In reviewing my own cases, which have been referred with a diagnosis of fibromyalgia, I have found that more than two-thirds of patients appear to have a history of cervical neck trauma or the compression-related symptoms described by Dr. Holman when patients extend their neck. I now realize that I have been quite unaware of the critical nature of PC3. After taking detailed histories, I have found that all my other fibromyalgia cases concomitantly started with an infectious disease, usually infectious mononucleosis, head trauma, endometriosis, or a peripheral nerve injury or degenerative process. In these cases, there is always clear evidence of autoimmunity, systemic inflammation, and pituitary-adrenal-gonadal hormone changes.

It is clear to me that any peripheral pain site that can centralize can develop the classic symptoms of fibromyalgia. For my part, I also believe "myofascial syndrome” is in the same boat. In fact, patients and some practitioners become so obsessed with the symptoms of generalized pain, depression, sleep disturbance, and autonomic hyperactivity that fibromyalgia erroneously becomes the primary and not the secondary diagnosis. Our new understanding of centralized pain gives us the clue here.9 Prior to knowing that a painful, peripheral nerve injury and locus can incite glial cell activation, inflammation, central sensitization, and autonomic hyperactivity, it is no wonder that fibromyalgia was initially believed to arise “de novo” in the brain. Perhaps it is overdue to also ask whether some other conditions, including vulvodynia, interstitial cystitis, prostatitis, irritable bowel, and myofascial syndrome are true brain diseases that arise “de novo” or did they really start in the periphery and are the result of central glial cell activation, inflammation, and sensitization.9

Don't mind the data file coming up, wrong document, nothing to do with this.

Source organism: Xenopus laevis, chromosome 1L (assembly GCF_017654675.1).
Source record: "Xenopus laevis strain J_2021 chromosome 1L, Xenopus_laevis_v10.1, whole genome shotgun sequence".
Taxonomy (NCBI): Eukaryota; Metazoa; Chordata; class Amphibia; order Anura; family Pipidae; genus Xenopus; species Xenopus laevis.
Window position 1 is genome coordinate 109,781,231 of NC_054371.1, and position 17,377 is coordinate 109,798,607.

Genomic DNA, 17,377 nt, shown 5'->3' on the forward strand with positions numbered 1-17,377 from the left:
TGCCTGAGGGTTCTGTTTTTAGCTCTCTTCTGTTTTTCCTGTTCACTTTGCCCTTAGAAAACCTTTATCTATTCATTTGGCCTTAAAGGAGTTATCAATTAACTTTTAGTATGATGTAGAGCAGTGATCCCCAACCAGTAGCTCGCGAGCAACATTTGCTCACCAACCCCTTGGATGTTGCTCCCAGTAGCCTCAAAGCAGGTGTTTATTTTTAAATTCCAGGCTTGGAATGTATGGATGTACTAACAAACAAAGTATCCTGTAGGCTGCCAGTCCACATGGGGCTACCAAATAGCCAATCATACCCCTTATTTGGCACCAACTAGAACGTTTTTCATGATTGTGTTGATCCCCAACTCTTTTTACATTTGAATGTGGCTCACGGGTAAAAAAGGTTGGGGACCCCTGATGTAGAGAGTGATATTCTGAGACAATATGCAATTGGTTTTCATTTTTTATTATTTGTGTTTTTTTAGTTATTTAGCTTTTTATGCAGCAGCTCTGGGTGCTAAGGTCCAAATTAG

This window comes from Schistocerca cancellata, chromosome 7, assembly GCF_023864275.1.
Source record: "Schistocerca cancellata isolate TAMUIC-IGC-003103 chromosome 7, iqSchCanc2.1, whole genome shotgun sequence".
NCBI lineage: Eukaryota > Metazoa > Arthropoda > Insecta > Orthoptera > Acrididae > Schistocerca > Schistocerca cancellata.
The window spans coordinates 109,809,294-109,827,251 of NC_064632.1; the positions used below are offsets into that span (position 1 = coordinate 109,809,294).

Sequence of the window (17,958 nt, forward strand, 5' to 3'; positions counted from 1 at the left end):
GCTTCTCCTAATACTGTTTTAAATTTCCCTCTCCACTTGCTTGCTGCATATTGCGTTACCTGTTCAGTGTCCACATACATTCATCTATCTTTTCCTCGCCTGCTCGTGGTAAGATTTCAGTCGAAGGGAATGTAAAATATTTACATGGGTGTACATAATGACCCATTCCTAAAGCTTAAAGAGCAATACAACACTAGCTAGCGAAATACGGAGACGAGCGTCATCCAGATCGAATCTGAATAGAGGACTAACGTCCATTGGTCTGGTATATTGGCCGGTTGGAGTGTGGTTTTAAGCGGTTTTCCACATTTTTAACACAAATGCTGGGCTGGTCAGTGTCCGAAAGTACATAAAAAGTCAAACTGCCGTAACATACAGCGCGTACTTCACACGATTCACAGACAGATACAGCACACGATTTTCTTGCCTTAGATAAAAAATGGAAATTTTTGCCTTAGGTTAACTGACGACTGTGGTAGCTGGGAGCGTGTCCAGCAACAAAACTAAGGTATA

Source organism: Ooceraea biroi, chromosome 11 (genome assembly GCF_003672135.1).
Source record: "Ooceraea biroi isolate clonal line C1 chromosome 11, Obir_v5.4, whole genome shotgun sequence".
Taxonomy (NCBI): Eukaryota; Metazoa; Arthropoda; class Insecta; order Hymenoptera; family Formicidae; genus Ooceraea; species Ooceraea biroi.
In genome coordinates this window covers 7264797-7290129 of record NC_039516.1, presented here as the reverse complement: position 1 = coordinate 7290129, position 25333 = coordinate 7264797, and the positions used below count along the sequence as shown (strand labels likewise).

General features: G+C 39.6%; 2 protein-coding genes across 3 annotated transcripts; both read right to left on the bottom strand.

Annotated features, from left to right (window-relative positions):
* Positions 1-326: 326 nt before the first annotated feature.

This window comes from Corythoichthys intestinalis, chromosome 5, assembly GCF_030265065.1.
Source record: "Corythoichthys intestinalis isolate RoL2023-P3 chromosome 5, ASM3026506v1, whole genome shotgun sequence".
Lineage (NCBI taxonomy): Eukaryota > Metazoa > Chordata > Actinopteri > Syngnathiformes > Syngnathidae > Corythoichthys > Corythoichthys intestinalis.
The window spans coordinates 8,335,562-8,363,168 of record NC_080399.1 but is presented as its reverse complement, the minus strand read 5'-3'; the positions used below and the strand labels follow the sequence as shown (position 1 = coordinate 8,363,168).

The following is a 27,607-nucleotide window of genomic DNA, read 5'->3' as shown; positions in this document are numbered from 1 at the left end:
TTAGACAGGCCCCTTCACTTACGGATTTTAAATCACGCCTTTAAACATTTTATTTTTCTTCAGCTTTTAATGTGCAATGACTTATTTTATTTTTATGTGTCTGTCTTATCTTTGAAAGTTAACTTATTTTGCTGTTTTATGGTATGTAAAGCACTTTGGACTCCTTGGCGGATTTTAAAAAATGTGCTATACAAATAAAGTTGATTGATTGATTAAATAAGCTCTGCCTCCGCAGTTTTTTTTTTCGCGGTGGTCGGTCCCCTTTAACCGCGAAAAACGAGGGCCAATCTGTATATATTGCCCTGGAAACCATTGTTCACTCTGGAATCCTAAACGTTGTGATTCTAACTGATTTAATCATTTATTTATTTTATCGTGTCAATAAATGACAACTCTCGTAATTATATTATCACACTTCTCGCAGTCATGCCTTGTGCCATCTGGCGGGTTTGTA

In this editor’s note, I can’t cover all the critical and essential information on this important issue, but suffice it to say, I recommend we all start thinking of fibromyalgia as being secondary to an underlying, initiating cause. I’ve even started using these diagnoses in my own charting: fibromyalgia secondary to cervical spine disease and compression, traumatic brain injury, infectious mononucleosis, or other.

If you have any fibromyalgia patients, our readers would love to hear your experiences and observations. Please send them to Nikki Kean at nikki.kean@verticalhealth.com.

—Forest Tennant, MD, DPh
Editor in Chief

Last updated on: May 30, 2014